ends abruptly in a narrow bifid extremity on a level with tire posterior margin of this 
passage ; the right continues onwards, and, passing the blow-hole, expands into a thin 
broad plate, applied to the anterior surface of the frontal, and reaching to within 6" 
of the summit of the crest. 

On tlie left side, corresponding to this plate, overlying the frontal, and resting below 
on the top of the ethmoid, is a large, flat, very thin, loose lamina of bone («). Its lower 
edge is thicker and rounded ; but it terminates above by delicate irregular digitations. 
This measures 14" in breadth, and rather more in height; but a considerable part 
appears to be wanting from its upper edge in the adult specimen, having probably been 
lost in maceration, or perhaps never completely ossified. It is more perfect in the young 
skull, and partially united to the frontal (see PI. LVII. fig. 1). This I take to be the 
left nasal bone, as it corresponds in situation and relations with that bone in the 
Hyperoodon, although, in common with the other bones of the crest, it is excessively 
flattened out. 

In none of the skulls examined could any trace of a right nasal bone be seen. Its 
development appears to be interfered with by the ascending plate of the premaxillary ; 
or it is possible that it is concealed beneath this. In the foetal skull in the Museum of 
the College of Surgeons, described by Owen and Huxley, the left nasal is absent ; pro- 
bably it was not ossified at this early age. 

In front of the blow-holes the upper surface of the skull is comparatively flat, 
although still rising in the greater part of its extent from the centre towards tlie sides. 
This region is formed by the premaxillaries, in the shape of a pair of long narrow bands 
of varying width, with very sharp edges overhanging the median vomerine groove, but 
mainly by the greatly developed rostral portion of the maxillaries. These bones are very 
massive, and expand in width in front of the deeply marked antorbital notch (a on). 
'I'heir flat upper surface is formed of a very thin plate of bone of remarkably dense and 
Inittle texture. Their internal structure is cancellous, the large distinct cells, almost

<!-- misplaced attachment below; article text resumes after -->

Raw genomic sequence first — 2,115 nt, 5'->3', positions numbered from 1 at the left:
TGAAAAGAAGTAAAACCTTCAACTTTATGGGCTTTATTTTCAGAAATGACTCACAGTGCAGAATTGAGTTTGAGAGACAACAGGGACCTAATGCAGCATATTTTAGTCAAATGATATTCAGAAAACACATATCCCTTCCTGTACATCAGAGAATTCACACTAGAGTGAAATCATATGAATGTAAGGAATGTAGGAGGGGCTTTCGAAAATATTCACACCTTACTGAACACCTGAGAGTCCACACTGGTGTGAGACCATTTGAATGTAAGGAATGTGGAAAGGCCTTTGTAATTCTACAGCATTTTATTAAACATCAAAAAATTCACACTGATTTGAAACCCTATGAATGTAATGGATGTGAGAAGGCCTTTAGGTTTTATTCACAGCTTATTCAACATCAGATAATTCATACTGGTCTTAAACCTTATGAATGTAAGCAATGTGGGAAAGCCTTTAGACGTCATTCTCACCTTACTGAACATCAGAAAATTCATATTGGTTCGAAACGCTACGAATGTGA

like those of a honeycomb, being filled in the natural state with oil. 

The infraorbital foramen (if) is represented by a fissure 10" in length, and 2" in 
breadth, placed between the blow-hole and tlie antorbital notch, but nearer the latter. 
This gives passage to the great branches of the fifth nerve destined to supply the enor- 
mous upper lip and face. 

In the right premaxillary, 15" in front of the blow-hole, is an oval fossa, 3" in 
length, leading into a canal which runs outwards, and communicates with that leading 
to the infraorbital foramen. There is no corresponding opening on the left side. 

Lateral surface of the Skull (PI. LV.). — The temporal fossa is vei-y small, though 
scarcely so much reduced as in Hyperoodon. It is especially compressed from before 
backwards, lying deeply between the great projecting masses formed by the squamosa] 
behind and the orbital process of the frontal in front. Above, it has not any distinct 
limiting ridge as in Hyperoodon and most Dolphins, but passes almost insensibly on to 


the great convex surface formed by the occipital crest. The chief peculiarity of this 
region is the apparent suppression of the parietal bone, the squamosal and the frontal 
uniting in a vertical suture for more than the lower half of the fossa, and being 
separated by a wedge-shaped piece (jj) of the supraoccipital above. A faint superficial 
groove, more strongly marked, but still only a groove, both in the young skull and in 
the foetal skull but 34" long, indicates that this wedge-shaped piece may be really the 
parietal, ankylosed at a very early period to the occipital, even before the proper elements 
of the latter have coalesced. 

The orbit is small, oval, 6^" high and 11" long, with very prominent and distinct 
boundaries, complete, except for a space of 1^" behind, where it is continuous with the 
temporal fossa. This completeness and solidity of the margins of the orbit, especially 
of the lower side, is quite peculiar among Toothed Whales [Kogia even, not excepted), 
and depends upon the remarkable conformation of the jugal bone {j). This consists of 
two parts, meeting at an acute angle at the prominent rounded antorbital process. One 
(the body of the bone) is wedged in between the under surface of the orbital process of 
the frontal and the maxillary. The other is a strong process projecting freely back- 
wards along the inferior margin of the orbit, flattened from above downwards, and 
gradually narrowing behind, where it articulates by an oblique surface with the under- 
side of the end of the zygomatic process of the squamosal. This represents the styli- 
form part of the jugal, common to the Hyperoodon and all other Toothed Whales,